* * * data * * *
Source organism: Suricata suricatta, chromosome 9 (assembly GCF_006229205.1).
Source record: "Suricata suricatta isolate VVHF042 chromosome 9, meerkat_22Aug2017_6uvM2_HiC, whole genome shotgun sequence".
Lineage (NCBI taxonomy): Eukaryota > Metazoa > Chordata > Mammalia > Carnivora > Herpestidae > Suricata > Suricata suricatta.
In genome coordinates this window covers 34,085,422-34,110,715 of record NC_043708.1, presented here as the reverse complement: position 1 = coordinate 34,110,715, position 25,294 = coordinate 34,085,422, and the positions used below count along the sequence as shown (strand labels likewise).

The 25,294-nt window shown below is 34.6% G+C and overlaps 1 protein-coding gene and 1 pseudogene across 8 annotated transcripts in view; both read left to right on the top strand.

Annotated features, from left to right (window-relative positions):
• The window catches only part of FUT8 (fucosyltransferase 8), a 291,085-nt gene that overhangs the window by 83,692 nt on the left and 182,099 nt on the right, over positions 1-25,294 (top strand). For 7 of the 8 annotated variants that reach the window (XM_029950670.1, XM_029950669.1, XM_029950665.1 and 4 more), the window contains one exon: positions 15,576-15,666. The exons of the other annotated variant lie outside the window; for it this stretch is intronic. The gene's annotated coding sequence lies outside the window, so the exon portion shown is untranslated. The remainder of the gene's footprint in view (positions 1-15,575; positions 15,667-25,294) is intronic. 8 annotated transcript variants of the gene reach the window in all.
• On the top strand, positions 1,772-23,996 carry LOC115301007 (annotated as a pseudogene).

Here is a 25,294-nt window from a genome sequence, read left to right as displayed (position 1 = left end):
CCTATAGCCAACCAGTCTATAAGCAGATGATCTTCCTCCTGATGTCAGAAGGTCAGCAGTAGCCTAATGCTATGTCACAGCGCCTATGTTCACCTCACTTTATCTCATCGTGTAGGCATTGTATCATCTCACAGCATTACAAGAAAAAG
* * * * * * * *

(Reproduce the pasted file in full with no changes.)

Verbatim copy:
Source organism: Suricata suricatta, chromosome 9 (assembly GCF_006229205.1).
Source record: "Suricata suricatta isolate VVHF042 chromosome 9, meerkat_22Aug2017_6uvM2_HiC, whole genome shotgun sequence".
Lineage (NCBI taxonomy): Eukaryota > Metazoa > Chordata > Mammalia > Carnivora > Herpestidae > Suricata > Suricata suricatta.
In genome coordinates this window covers 34,085,422-34,110,715 of record NC_043708.1, presented here as the reverse complement: position 1 = coordinate 34,110,715, position 25,294 = coordinate 34,085,422, and the positions used below count along the sequence as shown (strand labels likewise).

The 25,294-nt window shown below is 34.6% G+C and overlaps 1 protein-coding gene and 1 pseudogene across 8 annotated transcripts in view; both read left to right on the top strand.

Annotated features, from left to right (window-relative positions):
• The window catches only part of FUT8 (fucosyltransferase 8), a 291,085-nt gene that overhangs the window by 83,692 nt on the left and 182,099 nt on the right, over positions 1-25,294 (top strand). For 7 of the 8 annotated variants that reach the window (XM_029950670.1, XM_029950669.1, XM_029950665.1 and 4 more), the window contains one exon: positions 15,576-15,666. The exons of the other annotated variant lie outside the window; for it this stretch is intronic. The gene's annotated coding sequence lies outside the window, so the exon portion shown is untranslated. The remainder of the gene's footprint in view (positions 1-15,575; positions 15,667-25,294) is intronic. 8 annotated transcript variants of the gene reach the window in all.
• On the top strand, positions 1,772-23,996 carry LOC115301007 (annotated as a pseudogene).

Here is a 25,294-nt window from a genome sequence, read left to right as displayed (position 1 = left end):
CCTATAGCCAACCAGTCTATAAGCAGATGATCTTCCTCCTGATGTCAGAAGGTCAGCAGTAGCCTAATGCTATGTCACAGCGCCTATGTTCACCTCACTTTATCTCATCGTGTAGGCATTGTATCATCTCACAGCATTACAAGAAAAAG